252 points - less than 16 per game. 20 offensive touchdowns. Held without an offensive touchdown in a whopping five games - nearly a third of the team's schedule. In 2007, the Buffalo Bills' historically anemic offense achieved all of this, despite playing behind a vastly improved offensive line that only gave up 26 sacks. It's been discussed nearly to death this off-season, but remains an issue for the Bills: the team still lacks playmakers at the offensive skill positions.
We know that there are building blocks. There just aren't enough of them. Running back Marshawn Lynch, last year just a rookie, was easily Buffalo's most consistent performer (from anywhere on the roster) last season, rushing for 1,115 yards and accounting for eight scores, or 40% of the team's touchdown production. We can still count WR Lee Evans as well, even if his 2007 production of 55 receptions and five scores was mediocre compared to seasons past. That's it. Two building blocks. Two players that opposing defensive coordinators actually have to think about when game-planning for Buffalo's offense.
We can talk about Buffalo's defensive upgrades all we want - and we should, because they're exciting and will make the team better. But until the Bills can find more weapons offensively, this team will not compete with the New England Patriots. That still has to be goal number one.
An Alarming Lack of Depth
The scariest aspect of Buffalo's offense is that outside of the team's top two threats, Lynch and Evans, there isn't one player that can make an impact on a consistent basis. Receivers Josh Reed and Roscoe Parrish have had their moments, but they're role players at best. Robert Royal has a game or two each year where he's a factor in the passing game. Backup running back Fred Jackson had an impact late last season and deserves more touches, but it remains to be seen how he can hold up during a full season's worth of third down work.
That's five more names of role players that the Bills have - players who can have big games any given week, but who will never command the attention of opposing defenses. No game-changers. The team has been entertaining players such as WR Bryant Johnson and TE Ben Troupe on the free agent market, but until proven otherwise, they're not game-changers either. They would boost depth and take some pressure off of Lynch and Evans. Both players would help this team immensely, as they have skills that the Bills' skill players don't currently possess. But they're not enough.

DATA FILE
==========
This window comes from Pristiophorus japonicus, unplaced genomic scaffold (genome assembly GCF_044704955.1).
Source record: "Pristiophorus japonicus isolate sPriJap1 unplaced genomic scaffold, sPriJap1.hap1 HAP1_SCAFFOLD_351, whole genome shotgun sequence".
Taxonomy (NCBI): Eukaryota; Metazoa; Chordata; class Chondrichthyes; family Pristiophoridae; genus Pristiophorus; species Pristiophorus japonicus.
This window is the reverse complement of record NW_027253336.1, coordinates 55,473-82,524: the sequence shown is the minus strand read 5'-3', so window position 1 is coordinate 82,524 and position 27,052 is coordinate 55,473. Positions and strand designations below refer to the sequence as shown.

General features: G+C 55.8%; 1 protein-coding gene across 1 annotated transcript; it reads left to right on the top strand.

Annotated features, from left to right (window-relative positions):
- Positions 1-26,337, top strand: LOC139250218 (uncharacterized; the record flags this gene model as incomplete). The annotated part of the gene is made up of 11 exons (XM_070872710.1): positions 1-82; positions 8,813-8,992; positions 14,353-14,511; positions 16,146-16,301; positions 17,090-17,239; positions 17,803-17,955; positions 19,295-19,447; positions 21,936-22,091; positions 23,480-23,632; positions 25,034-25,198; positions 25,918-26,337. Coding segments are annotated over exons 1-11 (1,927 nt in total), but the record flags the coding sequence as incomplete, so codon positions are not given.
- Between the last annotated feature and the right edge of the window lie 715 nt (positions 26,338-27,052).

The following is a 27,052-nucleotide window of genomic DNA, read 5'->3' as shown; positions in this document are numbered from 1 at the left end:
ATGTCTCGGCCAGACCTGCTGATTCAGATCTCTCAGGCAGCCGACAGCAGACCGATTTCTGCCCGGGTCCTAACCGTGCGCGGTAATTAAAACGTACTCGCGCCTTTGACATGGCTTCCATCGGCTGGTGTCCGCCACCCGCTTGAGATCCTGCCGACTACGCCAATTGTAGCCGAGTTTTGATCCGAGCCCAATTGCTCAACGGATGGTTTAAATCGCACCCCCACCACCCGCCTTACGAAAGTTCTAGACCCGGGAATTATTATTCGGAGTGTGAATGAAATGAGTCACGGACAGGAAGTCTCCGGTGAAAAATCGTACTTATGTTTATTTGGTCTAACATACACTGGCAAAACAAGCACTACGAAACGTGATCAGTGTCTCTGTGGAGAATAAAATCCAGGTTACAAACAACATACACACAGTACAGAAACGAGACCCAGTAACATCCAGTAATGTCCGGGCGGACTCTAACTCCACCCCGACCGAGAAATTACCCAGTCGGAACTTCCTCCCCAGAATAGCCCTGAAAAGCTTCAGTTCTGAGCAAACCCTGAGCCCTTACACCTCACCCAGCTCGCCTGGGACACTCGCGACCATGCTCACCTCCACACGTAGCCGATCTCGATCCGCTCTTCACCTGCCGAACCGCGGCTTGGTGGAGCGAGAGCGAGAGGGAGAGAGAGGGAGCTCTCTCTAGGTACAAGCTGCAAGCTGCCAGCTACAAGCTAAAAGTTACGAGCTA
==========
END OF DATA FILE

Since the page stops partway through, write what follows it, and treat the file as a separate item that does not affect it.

What Great Offenses Have
Randy Moss, Wes Welker and Laurence Maroney. Marvin Harrison, Reggie Wayne, Dallas Clark and Joseph Addai. LaDainian Tomlinson, Antonio Gates and Chris Chambers. Marion Barber III, Terrell Owens and Jason Witten. Heck, you can even include Ryan Grant, Donald Driver and Greg Jennings in that group if you'd like. The best NFL offenses have at least three playmakers. A triumvirate of players that can beat defenders in multiple ways at any point on the field. Having that type of playmaking has made great quarterbacks greater (see: P. Manning, T. Brady, B. Favre) and young quarterbacks mature quickly (see: P. Rivers).
Buffalo is two-thirds there. Lynch and Evans are two such players. What's missing is that elusive third piece - and it may take the Bills a while to find it.
Where to Find the Missing Piece?
I'll say it again: Bryant Johnson and Ben Troupe would be steps in the right direction, but they don't solve the problem entirely. The cold reality is that Johnson and Troupe are the best of the rest in this year's free agent class, and it's unlikely that a rookie wideout can have the same impact at his position as Lynch did last season. Bottom line: this offense is still at least a year away from having the look of functioning well on its own. There's still a possibility that it can be forced into a playoff-ready mode by the time training camp breaks, but challenge the Patriots? Not yet.
What does all of this mean? Personally, I'm now fully endorsing the Bills drafting Oklahoma wideout Malcolm Kelly in the first round this April. I was never a huge fan of drafting a receiver in the first round, but when push comes to shove, the Bills need to find a difference-making receiver as quickly as possible. Kelly has the look of a player who can hurt defenses at any point on the field, and while it's unlikely that he'd be a big factor in his rookie season, he'd look great coming out of the slot in his rookie season. There would be a place for him in this offense immediately, and there'd be plenty of room for him to grow. Whether it's Kelly or another player, the Bills must find their third difference-maker, likely via the draft, and do it as soon as possible.
Keep all of this in mind as we progress through the rest of the off-season and approach draft day. Keep in mind, also, that one name was (purposely) not mentioned: Trent Edwards. When you're leaving your second year starting quarterback out of an analysis such as this, one begins to see exactly how far we have to go.